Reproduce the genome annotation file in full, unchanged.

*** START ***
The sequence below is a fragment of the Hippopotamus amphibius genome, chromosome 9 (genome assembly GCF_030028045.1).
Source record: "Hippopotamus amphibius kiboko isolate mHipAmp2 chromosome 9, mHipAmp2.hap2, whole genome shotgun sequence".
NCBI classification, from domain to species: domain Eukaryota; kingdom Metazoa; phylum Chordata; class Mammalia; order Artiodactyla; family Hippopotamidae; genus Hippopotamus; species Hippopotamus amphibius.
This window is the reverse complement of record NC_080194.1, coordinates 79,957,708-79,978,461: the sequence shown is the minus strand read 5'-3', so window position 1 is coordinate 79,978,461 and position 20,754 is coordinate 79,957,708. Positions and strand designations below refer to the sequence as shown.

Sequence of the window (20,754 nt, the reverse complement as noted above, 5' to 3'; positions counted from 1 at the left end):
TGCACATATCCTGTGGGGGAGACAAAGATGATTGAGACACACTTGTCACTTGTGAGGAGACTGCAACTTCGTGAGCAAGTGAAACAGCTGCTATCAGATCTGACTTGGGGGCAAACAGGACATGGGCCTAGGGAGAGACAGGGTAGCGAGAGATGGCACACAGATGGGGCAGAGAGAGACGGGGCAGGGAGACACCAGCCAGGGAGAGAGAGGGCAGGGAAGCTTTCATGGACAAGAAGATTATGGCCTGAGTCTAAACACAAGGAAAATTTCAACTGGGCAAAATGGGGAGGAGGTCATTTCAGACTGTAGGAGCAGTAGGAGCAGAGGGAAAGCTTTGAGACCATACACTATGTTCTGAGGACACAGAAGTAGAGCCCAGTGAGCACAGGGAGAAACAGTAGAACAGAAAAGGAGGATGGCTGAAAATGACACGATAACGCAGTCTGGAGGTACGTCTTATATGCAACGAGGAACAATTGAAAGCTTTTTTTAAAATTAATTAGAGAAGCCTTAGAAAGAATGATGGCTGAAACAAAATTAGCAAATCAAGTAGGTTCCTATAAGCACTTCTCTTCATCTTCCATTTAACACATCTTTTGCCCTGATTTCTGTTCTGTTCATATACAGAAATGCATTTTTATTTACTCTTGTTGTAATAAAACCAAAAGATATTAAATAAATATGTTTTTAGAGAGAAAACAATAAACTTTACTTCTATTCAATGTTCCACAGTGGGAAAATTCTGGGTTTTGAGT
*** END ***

The sequence below is a fragment of the Hippopotamus amphibius genome, chromosome 9 (genome assembly GCF_030028045.1).
Source record: "Hippopotamus amphibius kiboko isolate mHipAmp2 chromosome 9, mHipAmp2.hap2, whole genome shotgun sequence".
NCBI classification, from domain to species: domain Eukaryota; kingdom Metazoa; phylum Chordata; class Mammalia; order Artiodactyla; family Hippopotamidae; genus Hippopotamus; species Hippopotamus amphibius.
This window is the reverse complement of record NC_080194.1, coordinates 79,957,708-79,978,461: the sequence shown is the minus strand read 5'-3', so window position 1 is coordinate 79,978,461 and position 20,754 is coordinate 79,957,708. Positions and strand designations below refer to the sequence as shown.

Sequence of the window (20,754 nt, the reverse complement as noted above, 5' to 3'; positions counted from 1 at the left end):
TGCACATATCCTGTGGGGGAGACAAAGATGATTGAGACACACTTGTCACTTGTGAGGAGACTGCAACTTCGTGAGCAAGTGAAACAGCTGCTATCAGATCTGACTTGGGGGCAAACAGGACATGGGCCTAGGGAGAGACAGGGTAGCGAGAGATGGCACACAGATGGGGCAGAGAGAGACGGGGCAGGGAGACACCAGCCAGGGAGAGAGAGGGCAGGGAAGCTTTCATGGACAAGAAGATTATGGCCTGAGTCTAAACACAAGGAAAATTTCAACTGGGCAAAATGGGGAGGAGGTCATTTCAGACTGTAGGAGCAGTAGGAGCAGAGGGAAAGCTTTGAGACCATACACTATGTTCTGAGGACACAGAAGTAGAGCCCAGTGAGCACAGGGAGAAACAGTAGAACAGAAAAGGAGGATGGCTGAAAATGACACGATAACGCAGTCTGGAGGTACGTCTTATATGCAACGAGGAACAATTGAAAGCTTTTTTTAAAATTAATTAGAGAAGCCTTAGAAAGAATGATGGCTGAAACAAAATTAGCAAATCAAGTAGGTTCCTATAAGCACTTCTCTTCATCTTCCATTTAACACATCTTTTGCCCTGATTTCTGTTCTGTTCATATACAGAAATGCATTTTTATTTACTCTTGTTGTAATAAAACCAAAAGATATTAAATAAATATGTTTTTAGAGAGAAAACAATAAACTTTACTTCTATTCAATGTTCCACAGTGGGAAAATTCTGGGTTTTGAGT